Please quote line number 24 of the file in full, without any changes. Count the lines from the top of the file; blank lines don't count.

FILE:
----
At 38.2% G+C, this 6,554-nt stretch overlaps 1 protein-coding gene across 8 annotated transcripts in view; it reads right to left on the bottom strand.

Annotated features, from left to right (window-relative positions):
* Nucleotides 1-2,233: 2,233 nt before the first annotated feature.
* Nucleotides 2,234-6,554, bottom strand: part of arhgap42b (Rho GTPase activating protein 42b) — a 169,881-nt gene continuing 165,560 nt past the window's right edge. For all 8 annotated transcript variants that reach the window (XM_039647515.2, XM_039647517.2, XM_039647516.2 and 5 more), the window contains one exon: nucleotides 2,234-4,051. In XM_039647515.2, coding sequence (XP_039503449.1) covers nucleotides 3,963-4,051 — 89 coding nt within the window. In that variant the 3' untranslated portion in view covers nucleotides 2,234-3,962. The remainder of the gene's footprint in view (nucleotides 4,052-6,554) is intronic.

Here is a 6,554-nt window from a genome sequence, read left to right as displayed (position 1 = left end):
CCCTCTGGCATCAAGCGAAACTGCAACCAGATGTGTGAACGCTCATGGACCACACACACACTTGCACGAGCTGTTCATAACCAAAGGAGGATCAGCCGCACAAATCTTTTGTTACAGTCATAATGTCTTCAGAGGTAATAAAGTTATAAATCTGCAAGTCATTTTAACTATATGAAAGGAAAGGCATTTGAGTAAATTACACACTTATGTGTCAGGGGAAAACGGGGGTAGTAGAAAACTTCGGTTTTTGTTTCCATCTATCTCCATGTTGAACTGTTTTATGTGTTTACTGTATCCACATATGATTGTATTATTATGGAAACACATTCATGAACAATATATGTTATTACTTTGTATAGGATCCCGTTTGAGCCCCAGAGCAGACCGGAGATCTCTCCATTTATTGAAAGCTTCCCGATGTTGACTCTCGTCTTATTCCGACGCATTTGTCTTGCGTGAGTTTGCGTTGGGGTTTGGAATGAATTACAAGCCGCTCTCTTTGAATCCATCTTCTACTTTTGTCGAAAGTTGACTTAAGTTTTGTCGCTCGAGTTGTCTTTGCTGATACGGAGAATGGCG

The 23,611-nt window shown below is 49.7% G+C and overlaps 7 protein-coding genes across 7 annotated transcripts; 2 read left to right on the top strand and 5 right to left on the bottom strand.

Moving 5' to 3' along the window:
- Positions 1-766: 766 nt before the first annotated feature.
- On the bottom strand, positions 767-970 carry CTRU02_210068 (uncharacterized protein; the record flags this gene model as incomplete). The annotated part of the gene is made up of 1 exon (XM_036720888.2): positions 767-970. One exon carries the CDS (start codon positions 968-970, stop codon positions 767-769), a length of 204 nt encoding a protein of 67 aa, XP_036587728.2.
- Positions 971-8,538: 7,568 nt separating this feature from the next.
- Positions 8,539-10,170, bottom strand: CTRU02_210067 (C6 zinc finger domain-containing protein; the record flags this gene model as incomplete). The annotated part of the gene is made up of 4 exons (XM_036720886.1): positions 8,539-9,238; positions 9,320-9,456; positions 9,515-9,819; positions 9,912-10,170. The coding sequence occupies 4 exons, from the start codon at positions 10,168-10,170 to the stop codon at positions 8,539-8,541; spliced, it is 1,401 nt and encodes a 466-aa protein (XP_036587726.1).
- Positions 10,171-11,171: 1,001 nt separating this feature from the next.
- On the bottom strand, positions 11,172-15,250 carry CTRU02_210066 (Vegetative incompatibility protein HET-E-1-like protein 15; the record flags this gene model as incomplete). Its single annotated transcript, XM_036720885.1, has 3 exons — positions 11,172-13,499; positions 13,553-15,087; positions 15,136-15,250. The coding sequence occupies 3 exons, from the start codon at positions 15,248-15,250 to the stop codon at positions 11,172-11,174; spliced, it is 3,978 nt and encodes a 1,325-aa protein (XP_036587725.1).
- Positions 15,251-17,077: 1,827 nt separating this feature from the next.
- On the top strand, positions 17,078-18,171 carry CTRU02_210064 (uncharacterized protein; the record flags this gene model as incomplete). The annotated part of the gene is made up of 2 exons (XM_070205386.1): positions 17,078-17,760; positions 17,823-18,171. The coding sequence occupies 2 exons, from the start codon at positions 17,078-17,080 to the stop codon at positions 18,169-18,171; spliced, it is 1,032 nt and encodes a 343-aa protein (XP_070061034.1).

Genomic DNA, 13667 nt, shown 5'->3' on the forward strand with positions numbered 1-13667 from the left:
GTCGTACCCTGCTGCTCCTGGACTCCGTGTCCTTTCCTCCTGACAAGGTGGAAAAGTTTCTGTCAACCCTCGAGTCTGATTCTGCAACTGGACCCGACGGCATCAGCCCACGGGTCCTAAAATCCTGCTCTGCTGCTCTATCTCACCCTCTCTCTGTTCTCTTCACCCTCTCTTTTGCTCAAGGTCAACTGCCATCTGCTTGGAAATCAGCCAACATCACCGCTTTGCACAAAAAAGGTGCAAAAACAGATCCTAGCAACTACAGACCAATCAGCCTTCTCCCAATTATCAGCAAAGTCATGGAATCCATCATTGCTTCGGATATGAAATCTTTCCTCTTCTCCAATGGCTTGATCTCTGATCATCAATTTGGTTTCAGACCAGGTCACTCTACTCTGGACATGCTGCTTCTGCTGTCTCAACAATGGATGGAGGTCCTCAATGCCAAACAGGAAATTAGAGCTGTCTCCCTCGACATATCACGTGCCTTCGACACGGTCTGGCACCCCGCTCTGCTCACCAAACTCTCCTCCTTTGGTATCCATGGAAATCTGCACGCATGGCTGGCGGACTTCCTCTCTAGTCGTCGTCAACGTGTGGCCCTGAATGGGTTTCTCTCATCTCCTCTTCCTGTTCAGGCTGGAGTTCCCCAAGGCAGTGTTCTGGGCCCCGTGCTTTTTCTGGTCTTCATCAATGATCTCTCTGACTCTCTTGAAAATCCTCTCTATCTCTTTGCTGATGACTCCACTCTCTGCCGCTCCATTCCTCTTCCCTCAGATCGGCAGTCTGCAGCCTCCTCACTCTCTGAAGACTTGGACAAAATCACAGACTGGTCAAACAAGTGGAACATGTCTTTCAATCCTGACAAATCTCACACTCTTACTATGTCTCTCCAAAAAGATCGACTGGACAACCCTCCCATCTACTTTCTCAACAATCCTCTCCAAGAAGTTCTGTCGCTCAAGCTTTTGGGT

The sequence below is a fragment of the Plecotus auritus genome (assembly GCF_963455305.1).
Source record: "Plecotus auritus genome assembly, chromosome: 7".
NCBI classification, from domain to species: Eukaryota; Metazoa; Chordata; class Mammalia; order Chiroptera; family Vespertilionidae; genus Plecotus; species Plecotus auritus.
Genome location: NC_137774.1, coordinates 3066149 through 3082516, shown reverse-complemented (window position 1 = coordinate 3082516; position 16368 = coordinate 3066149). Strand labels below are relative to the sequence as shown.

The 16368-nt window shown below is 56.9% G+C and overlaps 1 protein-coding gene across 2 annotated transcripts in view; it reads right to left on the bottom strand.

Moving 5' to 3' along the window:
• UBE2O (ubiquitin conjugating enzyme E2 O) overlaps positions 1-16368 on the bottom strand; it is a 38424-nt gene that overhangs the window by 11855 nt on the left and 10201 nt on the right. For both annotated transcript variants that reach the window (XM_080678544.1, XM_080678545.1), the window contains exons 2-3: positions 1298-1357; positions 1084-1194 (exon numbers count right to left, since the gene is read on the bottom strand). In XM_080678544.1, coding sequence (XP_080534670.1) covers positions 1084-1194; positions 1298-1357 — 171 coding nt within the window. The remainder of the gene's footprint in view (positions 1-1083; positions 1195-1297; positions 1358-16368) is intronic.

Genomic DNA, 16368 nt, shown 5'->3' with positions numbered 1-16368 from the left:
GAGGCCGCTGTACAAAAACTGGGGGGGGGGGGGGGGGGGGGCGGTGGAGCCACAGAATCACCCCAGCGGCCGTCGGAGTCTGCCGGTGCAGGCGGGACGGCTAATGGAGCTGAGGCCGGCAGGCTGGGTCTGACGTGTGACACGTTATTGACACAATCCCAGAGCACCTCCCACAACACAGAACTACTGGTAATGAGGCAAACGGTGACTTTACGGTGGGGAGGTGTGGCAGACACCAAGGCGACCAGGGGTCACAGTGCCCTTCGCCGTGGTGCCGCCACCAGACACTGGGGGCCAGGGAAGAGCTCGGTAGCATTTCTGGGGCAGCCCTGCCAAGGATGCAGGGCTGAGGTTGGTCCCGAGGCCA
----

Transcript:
Moving 5' to 3' along the window: